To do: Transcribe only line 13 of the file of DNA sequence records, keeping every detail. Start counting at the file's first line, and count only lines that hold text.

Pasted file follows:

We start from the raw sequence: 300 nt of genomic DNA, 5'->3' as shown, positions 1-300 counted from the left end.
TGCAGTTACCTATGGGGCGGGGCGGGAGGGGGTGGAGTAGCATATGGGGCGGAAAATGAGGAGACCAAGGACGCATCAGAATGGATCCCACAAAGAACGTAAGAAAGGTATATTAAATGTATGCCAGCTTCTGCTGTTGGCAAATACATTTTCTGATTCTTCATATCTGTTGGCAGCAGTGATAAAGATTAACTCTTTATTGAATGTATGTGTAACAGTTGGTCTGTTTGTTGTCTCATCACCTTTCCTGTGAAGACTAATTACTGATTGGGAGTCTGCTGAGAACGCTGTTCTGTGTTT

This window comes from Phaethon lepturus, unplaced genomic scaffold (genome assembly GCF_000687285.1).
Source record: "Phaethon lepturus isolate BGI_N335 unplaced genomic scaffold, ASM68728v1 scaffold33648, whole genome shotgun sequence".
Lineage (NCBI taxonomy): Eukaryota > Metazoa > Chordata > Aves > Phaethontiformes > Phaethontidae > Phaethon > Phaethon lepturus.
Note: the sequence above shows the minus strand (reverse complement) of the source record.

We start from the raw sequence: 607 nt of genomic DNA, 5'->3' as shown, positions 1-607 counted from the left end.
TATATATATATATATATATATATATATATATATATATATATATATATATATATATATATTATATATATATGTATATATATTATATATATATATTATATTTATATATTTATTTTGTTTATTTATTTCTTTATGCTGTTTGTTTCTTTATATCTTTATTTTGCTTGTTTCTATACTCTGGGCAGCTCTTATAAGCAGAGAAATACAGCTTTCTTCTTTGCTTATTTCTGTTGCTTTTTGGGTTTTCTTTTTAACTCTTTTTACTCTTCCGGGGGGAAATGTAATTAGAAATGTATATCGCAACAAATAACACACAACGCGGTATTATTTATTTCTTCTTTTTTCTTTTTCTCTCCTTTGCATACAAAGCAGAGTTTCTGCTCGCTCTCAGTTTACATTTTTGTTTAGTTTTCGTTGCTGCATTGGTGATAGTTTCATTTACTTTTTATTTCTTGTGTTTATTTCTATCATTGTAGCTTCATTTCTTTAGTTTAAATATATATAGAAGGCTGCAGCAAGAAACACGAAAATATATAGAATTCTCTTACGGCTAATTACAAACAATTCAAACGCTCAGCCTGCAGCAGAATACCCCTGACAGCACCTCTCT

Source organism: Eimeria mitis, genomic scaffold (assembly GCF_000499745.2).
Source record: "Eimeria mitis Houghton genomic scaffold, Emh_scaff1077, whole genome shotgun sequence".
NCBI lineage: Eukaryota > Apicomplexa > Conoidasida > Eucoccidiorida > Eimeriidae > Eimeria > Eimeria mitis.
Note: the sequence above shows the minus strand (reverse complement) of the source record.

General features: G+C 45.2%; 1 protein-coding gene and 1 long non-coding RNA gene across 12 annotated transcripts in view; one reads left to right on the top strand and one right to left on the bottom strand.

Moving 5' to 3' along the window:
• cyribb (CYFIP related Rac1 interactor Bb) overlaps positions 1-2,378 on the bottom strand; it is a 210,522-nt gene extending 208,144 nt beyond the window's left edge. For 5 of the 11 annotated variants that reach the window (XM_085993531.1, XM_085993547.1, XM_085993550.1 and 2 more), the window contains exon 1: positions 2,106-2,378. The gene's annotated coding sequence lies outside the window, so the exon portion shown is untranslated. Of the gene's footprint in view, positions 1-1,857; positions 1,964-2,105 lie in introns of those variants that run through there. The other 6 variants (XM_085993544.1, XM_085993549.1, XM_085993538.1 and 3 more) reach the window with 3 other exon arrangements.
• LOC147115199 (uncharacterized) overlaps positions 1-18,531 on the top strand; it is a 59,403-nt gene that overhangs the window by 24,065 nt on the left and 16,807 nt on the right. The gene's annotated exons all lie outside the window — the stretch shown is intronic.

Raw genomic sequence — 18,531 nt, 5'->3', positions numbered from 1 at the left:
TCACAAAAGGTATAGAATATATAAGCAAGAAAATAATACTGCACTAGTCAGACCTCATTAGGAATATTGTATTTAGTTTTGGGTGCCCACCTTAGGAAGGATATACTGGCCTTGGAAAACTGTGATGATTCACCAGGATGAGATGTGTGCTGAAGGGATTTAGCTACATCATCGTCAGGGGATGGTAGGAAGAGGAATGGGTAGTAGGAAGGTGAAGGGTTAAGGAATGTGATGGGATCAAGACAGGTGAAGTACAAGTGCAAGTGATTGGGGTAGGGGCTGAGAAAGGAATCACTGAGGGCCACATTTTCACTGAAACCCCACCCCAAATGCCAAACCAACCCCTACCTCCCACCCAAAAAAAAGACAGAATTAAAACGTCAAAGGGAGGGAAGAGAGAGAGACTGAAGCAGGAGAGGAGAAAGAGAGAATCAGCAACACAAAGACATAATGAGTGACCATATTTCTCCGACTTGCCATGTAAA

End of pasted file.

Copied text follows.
General features: G+C 45.2%; 1 protein-coding gene and 1 long non-coding RNA gene across 12 annotated transcripts in view; one reads left to right on the top strand and one right to left on the bottom strand.